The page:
Sturgeon grew up deeply involved with his family’s farming business and participating in equestrian competitions, but his love of music had him singing from the time he was a child of six. After high school, Sturgeon attended college and landed a job as a medical device engineer, but couldn’t shake the call of being a musician. He formed a band called Red Eye Max and began playing shows, eventually earning a regional following. The band was even tapped to be a part of Kenny Chesney’s “Next Big Star” competition and, though they didn’t win, the experience gave Sturgeon the confidence to continue pursuing his dream. His journey so far culminates in That’s Me, which finds him paired with John Mellencamp band member (and fellow Hoosier state resident) Dane Clark.

“I named the album That’s Me and I think you can really hear who I am in the songs,” says Sturgeon. “I’m just a fan of music, and I dig a lot of it. And all I can really say is that’s me, that’s my background, and what comes out of me and what I’m into, and it better come across in my music or I’ve done my job wrong! I just really want people to hear this and feel it and have a better understanding of who I am just from what I’ve written. And I think they will.”


Gwen Sebastian

“V.I.P. (Barefoot Girl)”

Open Road Records/Lofton Creek

Gwen Sebastian describes her sound as “contemporary country music with spunk,” best evidenced by her latest single, “V.I.P. (Barefoot Girl).” Co-written by Sebastian with Brian Eckert and Dean Miller, the song’s lyrics paint a picture of her country roots. A North Dakota native who grew up in a town with a population of less than 800, Sebastian is a self-professed “barefoot girl.” Sebastian has recently been on the road visiting radio stations in support of this single.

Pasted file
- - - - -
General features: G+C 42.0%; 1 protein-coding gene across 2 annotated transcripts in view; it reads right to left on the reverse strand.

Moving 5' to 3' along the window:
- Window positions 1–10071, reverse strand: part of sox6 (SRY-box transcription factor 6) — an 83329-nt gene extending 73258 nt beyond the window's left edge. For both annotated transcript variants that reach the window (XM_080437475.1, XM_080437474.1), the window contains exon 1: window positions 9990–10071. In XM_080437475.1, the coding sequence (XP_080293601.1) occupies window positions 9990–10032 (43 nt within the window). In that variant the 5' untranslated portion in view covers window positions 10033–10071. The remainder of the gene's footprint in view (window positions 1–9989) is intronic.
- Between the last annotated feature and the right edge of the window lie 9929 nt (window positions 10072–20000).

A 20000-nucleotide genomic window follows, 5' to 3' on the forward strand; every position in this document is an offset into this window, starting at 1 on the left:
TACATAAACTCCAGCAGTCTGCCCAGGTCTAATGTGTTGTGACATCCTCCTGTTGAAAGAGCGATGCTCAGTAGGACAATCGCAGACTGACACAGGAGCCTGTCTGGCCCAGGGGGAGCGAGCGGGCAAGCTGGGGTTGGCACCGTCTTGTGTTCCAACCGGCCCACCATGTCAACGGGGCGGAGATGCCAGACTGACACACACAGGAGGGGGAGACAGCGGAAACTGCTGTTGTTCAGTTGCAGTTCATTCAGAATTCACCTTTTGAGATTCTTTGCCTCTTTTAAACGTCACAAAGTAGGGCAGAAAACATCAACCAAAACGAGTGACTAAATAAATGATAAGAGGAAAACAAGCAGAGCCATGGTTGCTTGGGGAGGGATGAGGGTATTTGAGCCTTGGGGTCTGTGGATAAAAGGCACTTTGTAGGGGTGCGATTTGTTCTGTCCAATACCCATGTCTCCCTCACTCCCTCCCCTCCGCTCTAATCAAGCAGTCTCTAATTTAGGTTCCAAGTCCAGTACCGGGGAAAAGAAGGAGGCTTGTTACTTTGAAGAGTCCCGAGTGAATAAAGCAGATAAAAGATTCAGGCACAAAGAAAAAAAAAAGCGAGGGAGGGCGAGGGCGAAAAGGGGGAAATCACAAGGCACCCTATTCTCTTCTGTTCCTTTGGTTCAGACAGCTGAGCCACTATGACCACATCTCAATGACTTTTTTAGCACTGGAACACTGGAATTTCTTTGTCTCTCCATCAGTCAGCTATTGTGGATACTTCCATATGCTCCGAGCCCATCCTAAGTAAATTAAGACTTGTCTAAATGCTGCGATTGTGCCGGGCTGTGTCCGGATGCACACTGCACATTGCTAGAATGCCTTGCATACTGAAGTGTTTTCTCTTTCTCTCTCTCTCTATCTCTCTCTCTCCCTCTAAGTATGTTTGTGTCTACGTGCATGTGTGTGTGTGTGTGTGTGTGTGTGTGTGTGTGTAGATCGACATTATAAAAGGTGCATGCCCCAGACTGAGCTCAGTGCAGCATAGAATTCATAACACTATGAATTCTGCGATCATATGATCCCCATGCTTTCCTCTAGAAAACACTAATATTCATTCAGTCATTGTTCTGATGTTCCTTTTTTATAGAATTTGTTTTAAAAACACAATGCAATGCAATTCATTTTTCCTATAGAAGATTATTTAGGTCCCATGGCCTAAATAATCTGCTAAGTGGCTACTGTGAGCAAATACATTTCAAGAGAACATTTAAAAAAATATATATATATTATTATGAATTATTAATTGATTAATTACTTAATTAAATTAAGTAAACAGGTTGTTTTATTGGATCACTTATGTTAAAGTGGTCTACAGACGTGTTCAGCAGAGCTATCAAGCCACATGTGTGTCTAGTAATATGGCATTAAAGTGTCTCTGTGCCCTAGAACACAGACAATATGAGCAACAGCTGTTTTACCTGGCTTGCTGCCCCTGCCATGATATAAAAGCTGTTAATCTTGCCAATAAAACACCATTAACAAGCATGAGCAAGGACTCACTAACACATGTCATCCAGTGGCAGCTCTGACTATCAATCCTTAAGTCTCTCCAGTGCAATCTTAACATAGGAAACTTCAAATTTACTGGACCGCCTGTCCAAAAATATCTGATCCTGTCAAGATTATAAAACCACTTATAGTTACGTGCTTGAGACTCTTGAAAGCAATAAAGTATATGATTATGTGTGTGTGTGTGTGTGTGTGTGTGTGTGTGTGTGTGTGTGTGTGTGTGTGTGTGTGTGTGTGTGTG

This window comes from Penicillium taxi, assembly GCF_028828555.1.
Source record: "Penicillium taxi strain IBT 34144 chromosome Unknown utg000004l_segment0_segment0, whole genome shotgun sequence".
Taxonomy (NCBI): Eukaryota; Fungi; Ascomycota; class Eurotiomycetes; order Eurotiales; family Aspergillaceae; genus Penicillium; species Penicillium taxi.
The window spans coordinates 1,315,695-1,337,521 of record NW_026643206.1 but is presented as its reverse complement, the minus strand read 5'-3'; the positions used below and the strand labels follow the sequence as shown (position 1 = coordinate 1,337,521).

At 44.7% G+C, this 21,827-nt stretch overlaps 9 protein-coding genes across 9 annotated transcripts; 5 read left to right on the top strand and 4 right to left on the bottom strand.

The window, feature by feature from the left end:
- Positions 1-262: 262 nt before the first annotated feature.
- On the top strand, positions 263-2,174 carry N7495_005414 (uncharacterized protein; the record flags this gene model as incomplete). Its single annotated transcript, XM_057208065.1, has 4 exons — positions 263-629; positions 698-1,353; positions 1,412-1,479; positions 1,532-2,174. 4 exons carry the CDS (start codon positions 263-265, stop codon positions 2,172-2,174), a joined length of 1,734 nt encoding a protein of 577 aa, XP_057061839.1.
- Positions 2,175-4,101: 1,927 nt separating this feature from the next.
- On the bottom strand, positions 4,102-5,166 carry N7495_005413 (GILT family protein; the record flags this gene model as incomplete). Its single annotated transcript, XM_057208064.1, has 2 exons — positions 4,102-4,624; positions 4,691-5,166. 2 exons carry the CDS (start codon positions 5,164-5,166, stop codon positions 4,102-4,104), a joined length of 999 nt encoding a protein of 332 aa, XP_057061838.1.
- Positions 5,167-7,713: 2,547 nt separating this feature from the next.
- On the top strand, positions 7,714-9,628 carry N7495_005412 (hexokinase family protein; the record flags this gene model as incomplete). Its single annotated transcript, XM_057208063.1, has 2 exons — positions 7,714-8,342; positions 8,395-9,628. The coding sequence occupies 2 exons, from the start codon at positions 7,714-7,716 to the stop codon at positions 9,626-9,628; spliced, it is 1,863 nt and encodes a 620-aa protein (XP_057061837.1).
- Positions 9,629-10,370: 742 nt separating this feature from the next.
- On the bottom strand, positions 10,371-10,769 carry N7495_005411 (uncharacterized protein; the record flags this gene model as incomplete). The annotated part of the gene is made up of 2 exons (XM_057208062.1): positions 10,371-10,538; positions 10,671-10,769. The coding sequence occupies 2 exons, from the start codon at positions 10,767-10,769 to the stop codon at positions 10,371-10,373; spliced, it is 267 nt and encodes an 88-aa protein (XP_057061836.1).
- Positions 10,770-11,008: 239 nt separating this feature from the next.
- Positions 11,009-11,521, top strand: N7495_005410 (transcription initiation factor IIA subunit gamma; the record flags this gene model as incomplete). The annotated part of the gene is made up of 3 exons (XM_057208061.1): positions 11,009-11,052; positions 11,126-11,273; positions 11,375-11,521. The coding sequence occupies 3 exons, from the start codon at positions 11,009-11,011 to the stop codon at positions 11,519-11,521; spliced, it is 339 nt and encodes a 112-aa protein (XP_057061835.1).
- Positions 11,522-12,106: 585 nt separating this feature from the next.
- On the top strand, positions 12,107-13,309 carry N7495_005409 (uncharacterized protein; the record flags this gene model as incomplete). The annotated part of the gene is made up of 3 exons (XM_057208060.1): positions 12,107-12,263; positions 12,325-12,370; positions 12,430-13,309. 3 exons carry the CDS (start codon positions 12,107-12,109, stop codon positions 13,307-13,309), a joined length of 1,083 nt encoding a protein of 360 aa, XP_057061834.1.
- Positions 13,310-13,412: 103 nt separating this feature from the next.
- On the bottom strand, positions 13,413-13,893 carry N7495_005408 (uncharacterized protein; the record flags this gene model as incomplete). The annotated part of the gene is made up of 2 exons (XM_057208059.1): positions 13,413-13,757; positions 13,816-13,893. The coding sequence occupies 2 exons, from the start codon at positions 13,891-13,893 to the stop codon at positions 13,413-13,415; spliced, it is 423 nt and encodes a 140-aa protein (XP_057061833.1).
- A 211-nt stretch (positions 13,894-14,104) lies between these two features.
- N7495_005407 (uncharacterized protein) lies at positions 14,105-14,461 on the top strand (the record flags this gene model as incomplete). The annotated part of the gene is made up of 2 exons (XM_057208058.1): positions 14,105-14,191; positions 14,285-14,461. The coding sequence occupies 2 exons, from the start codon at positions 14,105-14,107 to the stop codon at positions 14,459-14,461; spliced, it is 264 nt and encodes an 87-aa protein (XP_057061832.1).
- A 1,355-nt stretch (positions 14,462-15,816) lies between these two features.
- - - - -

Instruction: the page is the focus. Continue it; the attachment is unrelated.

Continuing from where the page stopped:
Named as an “Artist to Watch” in 2010 by Country Weekly magazine, Gwen’s debut album on Open Road/Lofton Creek is slated for release on May 25th. The six song EP will feature “V.I.P. (Barefoot Girl)” as well as her debut single “Hard Rain.”



Trailer Choir

“Rollin’ Through The Sunshine”

Show Dog – Universal Music

Are you sick of this long, cold winter? Are you eagerly awaiting summer’s arrival and the time when you can open the car window to let your hair blow around? So are we. And Trailer Choir is here to help us all into the warmer seasons with “Rollin’ Through The Sunshine,” a little slice of joy that’s impacting radio right now.

“This song is pure Trailer Choir,” says TC member Crystal. “Sometimes you need an escape and that’s what Trailer Choir is all about.” And helping to aid this escape are the natural benefits of hand surfing, Tom Petty, and a rum and coke.

The Show Dog – Universal trio–named About.com’s Best New Country Duo/Group in 2009–originally started as a loose association of musicians and singers, usually including Butter and Big Vinny, traveling the Southeast playing private parties and frat houses. As their fan base began to grow and Crystal was added to the group, the gang realized they might be on to something big. That feeling was validated when Toby Keith introduced himself to them after a show and brought them on tour. All their hard work culminated in the release of their Off The Hillbilly Hook EP, which contains the hit “Rockin’ The Beer Gut” as well as “Rollin’ Through The Sunshine” and “Off The Hillbilly Hook.”

Trailer Choir on Facebook

Award Shows Focus On Fans

Bob Romeo